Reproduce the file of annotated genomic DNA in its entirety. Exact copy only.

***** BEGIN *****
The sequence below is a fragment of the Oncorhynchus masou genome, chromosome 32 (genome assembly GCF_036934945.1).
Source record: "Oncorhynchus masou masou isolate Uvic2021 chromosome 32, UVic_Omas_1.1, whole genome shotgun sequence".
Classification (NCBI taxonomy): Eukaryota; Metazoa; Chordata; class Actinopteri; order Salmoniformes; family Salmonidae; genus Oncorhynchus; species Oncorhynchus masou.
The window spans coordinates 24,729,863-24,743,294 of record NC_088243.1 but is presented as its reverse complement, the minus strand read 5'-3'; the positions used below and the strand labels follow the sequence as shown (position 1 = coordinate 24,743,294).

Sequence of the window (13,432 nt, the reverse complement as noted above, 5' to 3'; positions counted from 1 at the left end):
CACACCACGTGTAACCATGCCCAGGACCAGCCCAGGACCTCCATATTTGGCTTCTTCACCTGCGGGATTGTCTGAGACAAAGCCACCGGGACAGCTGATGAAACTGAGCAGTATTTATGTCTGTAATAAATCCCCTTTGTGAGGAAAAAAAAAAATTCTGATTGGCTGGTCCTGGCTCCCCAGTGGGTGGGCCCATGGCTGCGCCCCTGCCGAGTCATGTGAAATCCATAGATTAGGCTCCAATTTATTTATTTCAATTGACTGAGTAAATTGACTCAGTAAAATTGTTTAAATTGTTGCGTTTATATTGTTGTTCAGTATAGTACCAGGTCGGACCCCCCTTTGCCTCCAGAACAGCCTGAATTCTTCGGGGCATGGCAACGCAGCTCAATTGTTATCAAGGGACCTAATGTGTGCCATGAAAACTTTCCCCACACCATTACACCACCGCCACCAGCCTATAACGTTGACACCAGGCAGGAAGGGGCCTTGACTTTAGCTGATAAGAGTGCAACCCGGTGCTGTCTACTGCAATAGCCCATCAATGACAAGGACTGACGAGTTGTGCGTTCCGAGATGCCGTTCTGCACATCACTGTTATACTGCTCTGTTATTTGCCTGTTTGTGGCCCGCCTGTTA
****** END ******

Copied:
The sequence below is a fragment of the Oncorhynchus masou genome, chromosome 32 (genome assembly GCF_036934945.1).
Source record: "Oncorhynchus masou masou isolate Uvic2021 chromosome 32, UVic_Omas_1.1, whole genome shotgun sequence".
Classification (NCBI taxonomy): Eukaryota; Metazoa; Chordata; class Actinopteri; order Salmoniformes; family Salmonidae; genus Oncorhynchus; species Oncorhynchus masou.
The window spans coordinates 24,729,863-24,743,294 of record NC_088243.1 but is presented as its reverse complement, the minus strand read 5'-3'; the positions used below and the strand labels follow the sequence as shown (position 1 = coordinate 24,743,294).

Sequence of the window (13,432 nt, the reverse complement as noted above, 5' to 3'; positions counted from 1 at the left end):
CACACCACGTGTAACCATGCCCAGGACCAGCCCAGGACCTCCATATTTGGCTTCTTCACCTGCGGGATTGTCTGAGACAAAGCCACCGGGACAGCTGATGAAACTGAGCAGTATTTATGTCTGTAATAAATCCCCTTTGTGAGGAAAAAAAAAAATTCTGATTGGCTGGTCCTGGCTCCCCAGTGGGTGGGCCCATGGCTGCGCCCCTGCCGAGTCATGTGAAATCCATAGATTAGGCTCCAATTTATTTATTTCAATTGACTGAGTAAATTGACTCAGTAAAATTGTTTAAATTGTTGCGTTTATATTGTTGTTCAGTATAGTACCAGGTCGGACCCCCCTTTGCCTCCAGAACAGCCTGAATTCTTCGGGGCATGGCAACGCAGCTCAATTGTTATCAAGGGACCTAATGTGTGCCATGAAAACTTTCCCCACACCATTACACCACCGCCACCAGCCTATAACGTTGACACCAGGCAGGAAGGGGCCTTGACTTTAGCTGATAAGAGTGCAACCCGGTGCTGTCTACTGCAATAGCCCATCAATGACAAGGACTGACGAGTTGTGCGTTCCGAGATGCCGTTCTGCACATCACTGTTATACTGCTCTGTTATTTGCCTGTTTGTGGCCCGCCTGTTA